I do rinse my mouth out with water directly after eating fruit, but this doesn't seem to be helping much.

  2. im 66 had this problem a long time, i have been vegan for 2yrs, 8mths ago i had an attack of this disease, i awoke one morning with loose skin in my mouth, during research i discovered ,s,l,s [sodium laurel sulfate ] which is used for creating froth in tooth paste, i found a tooth paste which is s,l,s free, and ;bingo; my mouth is not totally cured , but there is a marked difference, my disappointment is not ever being told by a dentist that s,l,s can have a detrimental reaction on my gums,

  3. Dentistry is the next profession to just get blown to smithereens. Let's scrape all this stuff off and have you put toxins down into this portal constantly to keep badies away. Wow, that is so dumb, yet it's still SOP everywhere. Learning about the microbiome has not metastasized yet.

  4. Uuhhhh. Ehhhhhh. Uhhhhhhhhh. Ehhhhhhh. Uhhhhhhh ehhhhhhhh. Uuhhhhhhhhh. Ehhhhhhhhh.
    You know what I’m talking about uhhhhhhhh. Ehhhhhhhh.

  5. I know this is anecdotal…I started a 12 daily dozen style, whole-food, planet-based diet 3 years ago. It has done wonders for my weight & energy. I make sure to supplement B12, Omega 3, D, Zinc & Magnesium. I'm almost 40 and I'm now in the best shape of my entire life. However, 1.5 years after starting my new diet I developed periodontal disease…basically I'm suffering from bone loss and gum recession. I have great oral hygiene habits and have never had a problem in the past. I believe the diet is causing this. I won't stop my diet however, because so far the other benefits have been great for me. I've done some reading online and it appears other planet based dieters have had similar issues. What I don't get is that I'm very careful with my diet…I follow the daily dozen religiously. Any advice anyone?

  6. I have periodontal disease so it's going to be interesting to see what part 2 is like. I have noticed since going vegan, I've had much less issues with it though.

  7. I had gingivitis for 20 years Dentist couldn’t improve it – went vegan and became more alkaline my sweat didn’t sting my eyes anymore and no more bleeding gums!!! Others I have converted to vegan have had the same result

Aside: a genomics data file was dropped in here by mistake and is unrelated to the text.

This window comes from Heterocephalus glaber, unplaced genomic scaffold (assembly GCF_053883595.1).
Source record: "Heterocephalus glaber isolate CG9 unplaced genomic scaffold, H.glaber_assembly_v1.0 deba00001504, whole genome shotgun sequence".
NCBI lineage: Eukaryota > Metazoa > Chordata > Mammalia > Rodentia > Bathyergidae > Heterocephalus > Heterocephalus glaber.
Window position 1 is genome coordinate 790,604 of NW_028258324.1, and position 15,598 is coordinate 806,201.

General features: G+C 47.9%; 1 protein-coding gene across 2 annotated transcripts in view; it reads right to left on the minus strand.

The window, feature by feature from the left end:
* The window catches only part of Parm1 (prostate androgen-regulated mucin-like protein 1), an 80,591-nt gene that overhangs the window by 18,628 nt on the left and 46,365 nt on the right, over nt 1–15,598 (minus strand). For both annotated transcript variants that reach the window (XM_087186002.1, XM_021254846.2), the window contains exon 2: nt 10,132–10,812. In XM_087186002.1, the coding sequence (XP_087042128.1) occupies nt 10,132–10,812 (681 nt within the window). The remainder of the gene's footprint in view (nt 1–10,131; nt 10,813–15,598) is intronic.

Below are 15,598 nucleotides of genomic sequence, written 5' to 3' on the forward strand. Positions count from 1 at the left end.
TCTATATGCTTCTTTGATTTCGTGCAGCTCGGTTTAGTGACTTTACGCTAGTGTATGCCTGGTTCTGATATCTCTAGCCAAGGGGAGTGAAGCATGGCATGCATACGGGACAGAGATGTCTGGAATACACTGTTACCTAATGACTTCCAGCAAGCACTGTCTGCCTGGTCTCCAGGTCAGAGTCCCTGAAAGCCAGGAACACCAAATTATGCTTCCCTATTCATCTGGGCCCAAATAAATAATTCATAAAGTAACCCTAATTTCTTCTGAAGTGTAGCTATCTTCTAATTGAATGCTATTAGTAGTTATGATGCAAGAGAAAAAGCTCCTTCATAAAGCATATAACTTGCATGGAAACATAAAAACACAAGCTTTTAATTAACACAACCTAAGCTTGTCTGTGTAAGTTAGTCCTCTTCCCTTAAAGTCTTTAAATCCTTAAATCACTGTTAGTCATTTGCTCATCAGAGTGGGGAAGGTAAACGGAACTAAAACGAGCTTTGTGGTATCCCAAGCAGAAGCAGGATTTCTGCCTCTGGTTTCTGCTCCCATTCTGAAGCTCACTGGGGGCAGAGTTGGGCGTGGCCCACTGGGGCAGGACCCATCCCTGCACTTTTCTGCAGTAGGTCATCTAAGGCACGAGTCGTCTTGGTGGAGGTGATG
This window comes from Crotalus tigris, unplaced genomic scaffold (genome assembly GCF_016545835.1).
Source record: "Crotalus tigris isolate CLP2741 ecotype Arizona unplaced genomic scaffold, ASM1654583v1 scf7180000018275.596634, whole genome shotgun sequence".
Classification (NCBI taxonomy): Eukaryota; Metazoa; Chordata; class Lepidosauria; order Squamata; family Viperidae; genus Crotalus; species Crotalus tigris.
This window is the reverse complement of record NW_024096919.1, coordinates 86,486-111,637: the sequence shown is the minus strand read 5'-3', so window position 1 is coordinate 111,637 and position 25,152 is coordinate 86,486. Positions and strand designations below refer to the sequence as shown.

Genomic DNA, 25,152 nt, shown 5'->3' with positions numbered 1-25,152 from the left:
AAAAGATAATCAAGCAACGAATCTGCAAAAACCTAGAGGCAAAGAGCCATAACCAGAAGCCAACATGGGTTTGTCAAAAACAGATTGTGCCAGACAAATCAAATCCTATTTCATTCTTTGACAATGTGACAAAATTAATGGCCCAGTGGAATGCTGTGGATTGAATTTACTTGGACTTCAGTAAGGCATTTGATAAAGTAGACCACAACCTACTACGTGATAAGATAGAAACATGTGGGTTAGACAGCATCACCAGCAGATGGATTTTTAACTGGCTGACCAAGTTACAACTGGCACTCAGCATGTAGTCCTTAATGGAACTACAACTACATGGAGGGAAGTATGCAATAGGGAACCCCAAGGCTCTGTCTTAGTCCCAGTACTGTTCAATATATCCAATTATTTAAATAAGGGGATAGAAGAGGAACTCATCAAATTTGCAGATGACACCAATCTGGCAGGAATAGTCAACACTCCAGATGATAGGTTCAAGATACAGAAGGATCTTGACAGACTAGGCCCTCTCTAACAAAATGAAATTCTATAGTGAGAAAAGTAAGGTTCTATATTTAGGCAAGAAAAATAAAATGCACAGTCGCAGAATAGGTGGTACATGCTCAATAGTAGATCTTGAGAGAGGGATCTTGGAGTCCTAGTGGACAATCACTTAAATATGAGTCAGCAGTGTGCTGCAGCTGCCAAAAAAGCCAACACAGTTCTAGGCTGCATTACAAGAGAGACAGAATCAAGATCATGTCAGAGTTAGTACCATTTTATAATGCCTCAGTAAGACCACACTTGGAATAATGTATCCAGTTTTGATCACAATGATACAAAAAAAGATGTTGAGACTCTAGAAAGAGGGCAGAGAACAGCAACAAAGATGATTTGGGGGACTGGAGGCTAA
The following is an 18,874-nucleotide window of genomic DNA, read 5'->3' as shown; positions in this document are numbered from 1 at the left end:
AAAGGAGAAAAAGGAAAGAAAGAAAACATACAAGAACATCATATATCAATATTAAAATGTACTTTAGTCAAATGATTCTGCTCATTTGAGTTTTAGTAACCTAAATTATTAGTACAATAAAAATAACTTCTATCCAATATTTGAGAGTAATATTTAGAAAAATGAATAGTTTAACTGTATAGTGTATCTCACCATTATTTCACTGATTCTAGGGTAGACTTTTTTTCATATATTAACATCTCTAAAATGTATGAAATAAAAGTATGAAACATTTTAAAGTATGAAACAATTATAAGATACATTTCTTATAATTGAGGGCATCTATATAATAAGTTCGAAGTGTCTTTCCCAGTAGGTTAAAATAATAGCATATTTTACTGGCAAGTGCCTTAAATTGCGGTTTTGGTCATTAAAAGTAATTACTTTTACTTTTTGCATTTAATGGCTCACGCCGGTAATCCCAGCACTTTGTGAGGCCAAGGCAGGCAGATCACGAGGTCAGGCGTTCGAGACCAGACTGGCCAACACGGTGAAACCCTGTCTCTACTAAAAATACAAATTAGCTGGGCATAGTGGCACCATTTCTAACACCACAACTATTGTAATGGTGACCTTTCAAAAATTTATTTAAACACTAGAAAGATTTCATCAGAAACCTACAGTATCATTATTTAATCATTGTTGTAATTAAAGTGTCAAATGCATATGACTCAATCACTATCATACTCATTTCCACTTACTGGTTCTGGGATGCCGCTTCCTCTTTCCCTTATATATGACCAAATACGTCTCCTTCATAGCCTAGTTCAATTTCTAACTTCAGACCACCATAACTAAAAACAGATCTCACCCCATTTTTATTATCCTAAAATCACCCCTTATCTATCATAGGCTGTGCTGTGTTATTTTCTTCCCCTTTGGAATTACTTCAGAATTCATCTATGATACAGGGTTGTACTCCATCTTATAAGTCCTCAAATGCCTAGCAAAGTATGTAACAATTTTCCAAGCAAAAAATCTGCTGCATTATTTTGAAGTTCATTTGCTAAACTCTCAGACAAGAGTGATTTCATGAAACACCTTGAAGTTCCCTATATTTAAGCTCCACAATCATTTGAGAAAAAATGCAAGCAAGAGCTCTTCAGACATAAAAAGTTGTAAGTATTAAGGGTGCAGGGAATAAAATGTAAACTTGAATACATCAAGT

8. Many indigenous tribes found around the world never used or had toothbrush/floss/paste ect.. yet perfect set of teeth. Explain? Those who say you need to brush/floss are full of it.

  9. Please make a video on what kinds of breads to eat. Also, huge thank you for making these videos Dr. Greger. I'm honestly really grateful.

  10. I have been on a WFPB diet for just over a year and had a dentist visit this month. I was shocked at the lowering in measurements from hearing 7s and 8s to mostly 0s.
    I had been told by my dentist that it is incurable and that I could only slow it down but eventually would lose my teeth. Dentists are so unaware of diet benefits.

  11. awesome video, I hope we can have more on tooth health from dr greger, if you want to help your teeth for a good oral hygiene regiment then using a range of tools is important, a decent tooth powder is great and a all natural toothpaste also E.O.s can be good, salt water rinse after eating, you can get some awesome products for your oral health

  12. When i took on a vegan diet a year ago, i had shocking problems with inflamation abcesses pockets, my dentist said i was to just live with it and visit him every 3 months,well after 3 months of eating vegan every problem went away!! And lots of other things did too!! I see him once a year for a clean now, I never expected that to happen, its wonderfull!!!😊

  13. Dr Greger – you should change your title. It is misleading. It should say how to "help prevent" instead of treat. I'm a dentist and we see patients with periodontal disease- lots of calculus stuck to the roots of their teeth and bone loss. The treatment, which every dentist and hygienist in the world knows, is to scale the calculus off. So you can't "treat" by saying follow this video, the calculus will come off. This video talks about treatment. Misleading. You should title it something else. I'm disappointed in you Dr. Greger. Don't help uneducated people misunderstand the basics of dentistry.

  14. While you are trying to give dental advice to people, you should mention that people should floss to clean the sides of the teeth where the toothbrush cannot reach. Either give complete dental advice and real advice on actual treatment of perio, or stay in your lane. I don't want my patients to believe they can treat perio themselves with diet. Diet won't be physically removing hardened calculus stuck to the teeth below the gums. The title of this video is truly misleading and disappointing